De Kock L.,Lady Davis Institute for Medical Research | Sabbaghian N.,Lady Davis Institute for Medical Research | Soglio D.B.-D.,University of Montreal | Guillerman R.P.,Baylor College of Medicine | And 5 more authors.
Journal of Clinical Endocrinology and Metabolism | Year: 2014

Context: Carriers of germline DICER1 mutations are predisposed to a rare cancer syndrome, the DICER1 syndrome. Thyroid abnormalities are a common finding in DICER1 syndrome with multinodular goiter frequently present in many families in which a germline DICER1 mutation is segregating. Differentiated thyroid carcinoma (DTC) is infrequently seen in such pedigrees. In addition to germline DICER1 mutations, specific somatic mutations have been identified in the DICER1 ribonuclease IIIb catalytic domain in several tumor types. Objective: We aimed to determine whether such characteristic somatic DICER1 mutations are present in DTCs that arise within germline DICER1 mutation carriers. Design and Setting: The study involved an opportunistic collection of 3 cases of DTC arising in individuals suspected to have DICER1 syndrome and hospital-based ascertainment and testing was implemented. Results: We identified somatic DICER1 mutations in 3 DTCs arising in unrelated germline DICER1 mutation carriers, all of whom had been diagnosed in infancy with pleuropulmonary blastoma (PPB), were treated with chemotherapy, exposed frequently to diagnostic radiation, and subsequently developed DTC. The somatic mutations occurred within the DICER1 ribonuclease IIIb domain, affecting highly conserved amino acid residues central to the catalytic activity of the domain. Conclusion: This report of somatic DICER1 mutations in DTC strengthens the association between DTC and the DICER1 syndrome. The possible association between germline DICER1 mutations, PPB treatment, and the risk of subsequent DTC must be considered by clinicians when treating PPB. © 2014 by the Endocrine Society. Source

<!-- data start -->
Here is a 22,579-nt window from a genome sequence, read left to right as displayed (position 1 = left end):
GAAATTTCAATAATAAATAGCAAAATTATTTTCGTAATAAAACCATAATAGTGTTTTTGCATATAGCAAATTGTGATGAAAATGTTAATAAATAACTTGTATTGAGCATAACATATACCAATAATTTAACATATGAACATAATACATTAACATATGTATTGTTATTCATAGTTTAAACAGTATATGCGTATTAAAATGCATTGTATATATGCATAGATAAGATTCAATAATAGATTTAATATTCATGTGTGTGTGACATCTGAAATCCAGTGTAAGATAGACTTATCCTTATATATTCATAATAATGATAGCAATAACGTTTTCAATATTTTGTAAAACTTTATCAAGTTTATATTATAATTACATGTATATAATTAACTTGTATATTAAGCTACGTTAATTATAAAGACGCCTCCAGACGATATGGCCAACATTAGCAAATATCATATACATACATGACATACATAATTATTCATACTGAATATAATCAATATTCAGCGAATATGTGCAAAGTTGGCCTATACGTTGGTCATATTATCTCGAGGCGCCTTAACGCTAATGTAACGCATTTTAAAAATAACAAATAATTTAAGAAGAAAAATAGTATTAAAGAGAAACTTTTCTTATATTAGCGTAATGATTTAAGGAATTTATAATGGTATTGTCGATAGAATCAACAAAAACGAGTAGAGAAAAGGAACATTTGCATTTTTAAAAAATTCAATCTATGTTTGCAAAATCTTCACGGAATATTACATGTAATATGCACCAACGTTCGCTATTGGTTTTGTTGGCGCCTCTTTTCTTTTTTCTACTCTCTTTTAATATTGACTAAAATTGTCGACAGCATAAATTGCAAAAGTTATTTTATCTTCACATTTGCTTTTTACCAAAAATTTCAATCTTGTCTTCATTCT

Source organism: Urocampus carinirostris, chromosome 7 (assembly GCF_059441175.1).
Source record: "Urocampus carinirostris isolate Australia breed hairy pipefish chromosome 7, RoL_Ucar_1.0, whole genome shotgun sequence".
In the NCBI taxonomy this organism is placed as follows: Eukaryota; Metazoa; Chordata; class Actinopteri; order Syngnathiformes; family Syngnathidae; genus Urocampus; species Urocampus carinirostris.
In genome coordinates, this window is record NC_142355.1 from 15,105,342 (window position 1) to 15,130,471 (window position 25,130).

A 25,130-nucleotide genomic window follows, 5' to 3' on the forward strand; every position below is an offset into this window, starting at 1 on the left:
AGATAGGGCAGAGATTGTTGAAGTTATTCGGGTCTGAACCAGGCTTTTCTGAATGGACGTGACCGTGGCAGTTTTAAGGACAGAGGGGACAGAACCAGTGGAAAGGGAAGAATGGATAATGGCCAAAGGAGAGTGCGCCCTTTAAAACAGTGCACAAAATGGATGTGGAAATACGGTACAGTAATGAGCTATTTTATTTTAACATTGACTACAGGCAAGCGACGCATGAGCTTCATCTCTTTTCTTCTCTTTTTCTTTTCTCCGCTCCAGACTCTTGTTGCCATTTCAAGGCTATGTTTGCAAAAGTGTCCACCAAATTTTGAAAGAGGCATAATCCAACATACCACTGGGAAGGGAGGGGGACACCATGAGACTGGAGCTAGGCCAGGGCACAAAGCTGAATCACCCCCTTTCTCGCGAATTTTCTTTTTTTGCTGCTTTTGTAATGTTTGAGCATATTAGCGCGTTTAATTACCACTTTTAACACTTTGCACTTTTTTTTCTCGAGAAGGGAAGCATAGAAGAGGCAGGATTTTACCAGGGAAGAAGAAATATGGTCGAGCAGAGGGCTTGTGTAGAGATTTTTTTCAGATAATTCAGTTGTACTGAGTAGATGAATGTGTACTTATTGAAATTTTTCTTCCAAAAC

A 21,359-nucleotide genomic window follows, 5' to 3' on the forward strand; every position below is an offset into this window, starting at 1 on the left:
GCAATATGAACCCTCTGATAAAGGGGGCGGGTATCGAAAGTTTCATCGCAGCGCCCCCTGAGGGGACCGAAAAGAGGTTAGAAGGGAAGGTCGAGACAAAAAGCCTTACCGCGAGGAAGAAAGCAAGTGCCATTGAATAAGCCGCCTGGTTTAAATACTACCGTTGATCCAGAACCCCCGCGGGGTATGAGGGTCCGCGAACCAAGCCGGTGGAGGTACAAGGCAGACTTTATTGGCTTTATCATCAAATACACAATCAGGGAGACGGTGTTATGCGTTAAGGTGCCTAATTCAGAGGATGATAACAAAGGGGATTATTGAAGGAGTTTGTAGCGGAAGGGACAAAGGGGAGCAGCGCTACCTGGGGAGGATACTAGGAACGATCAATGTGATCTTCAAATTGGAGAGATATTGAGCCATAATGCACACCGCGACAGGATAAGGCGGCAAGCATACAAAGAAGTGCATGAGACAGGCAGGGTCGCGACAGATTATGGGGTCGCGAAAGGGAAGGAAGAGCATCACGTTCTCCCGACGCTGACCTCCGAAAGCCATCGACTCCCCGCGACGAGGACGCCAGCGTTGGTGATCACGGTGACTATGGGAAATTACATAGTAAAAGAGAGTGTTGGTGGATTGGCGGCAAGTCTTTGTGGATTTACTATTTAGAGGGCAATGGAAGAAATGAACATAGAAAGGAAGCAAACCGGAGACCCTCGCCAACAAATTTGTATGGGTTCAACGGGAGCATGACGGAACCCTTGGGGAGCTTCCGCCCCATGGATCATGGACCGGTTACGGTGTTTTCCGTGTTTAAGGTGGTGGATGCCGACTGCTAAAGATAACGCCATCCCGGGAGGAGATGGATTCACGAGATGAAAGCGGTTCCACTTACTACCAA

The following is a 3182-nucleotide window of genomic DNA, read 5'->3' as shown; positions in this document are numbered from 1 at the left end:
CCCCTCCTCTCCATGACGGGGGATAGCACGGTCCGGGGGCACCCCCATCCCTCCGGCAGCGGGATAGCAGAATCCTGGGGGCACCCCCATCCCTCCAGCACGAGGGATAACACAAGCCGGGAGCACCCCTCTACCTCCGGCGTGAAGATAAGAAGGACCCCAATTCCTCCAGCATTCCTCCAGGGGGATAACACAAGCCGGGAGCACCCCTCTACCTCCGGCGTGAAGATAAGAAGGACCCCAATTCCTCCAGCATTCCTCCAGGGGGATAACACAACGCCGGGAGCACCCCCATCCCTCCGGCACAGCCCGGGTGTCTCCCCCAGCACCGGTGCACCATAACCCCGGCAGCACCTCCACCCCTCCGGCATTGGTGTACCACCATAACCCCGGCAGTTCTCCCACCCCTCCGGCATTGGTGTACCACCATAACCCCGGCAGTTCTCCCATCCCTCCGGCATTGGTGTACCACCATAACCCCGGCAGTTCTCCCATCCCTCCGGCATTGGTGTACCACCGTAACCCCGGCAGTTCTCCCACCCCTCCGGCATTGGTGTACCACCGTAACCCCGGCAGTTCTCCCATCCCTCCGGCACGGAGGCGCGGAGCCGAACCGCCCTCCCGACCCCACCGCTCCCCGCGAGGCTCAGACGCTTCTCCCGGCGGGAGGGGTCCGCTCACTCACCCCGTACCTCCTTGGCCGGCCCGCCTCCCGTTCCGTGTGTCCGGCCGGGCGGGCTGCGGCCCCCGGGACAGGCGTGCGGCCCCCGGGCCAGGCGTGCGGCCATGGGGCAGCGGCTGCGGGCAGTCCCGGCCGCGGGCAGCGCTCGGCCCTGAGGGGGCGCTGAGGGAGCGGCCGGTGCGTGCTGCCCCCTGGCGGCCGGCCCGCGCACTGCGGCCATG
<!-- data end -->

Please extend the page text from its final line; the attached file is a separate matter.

Gwak H.-S.,Korea Institute of Radiological and Medical Sciences | Park H.J.,Center for Pediatric Oncology | Yoo H.,Korea Institute of Radiological and Medical Sciences | Youn S.M.,Korea Institute of Radiological and Medical Sciences | And 2 more authors.
Journal of Korean Neurosurgical Society | Year: 2011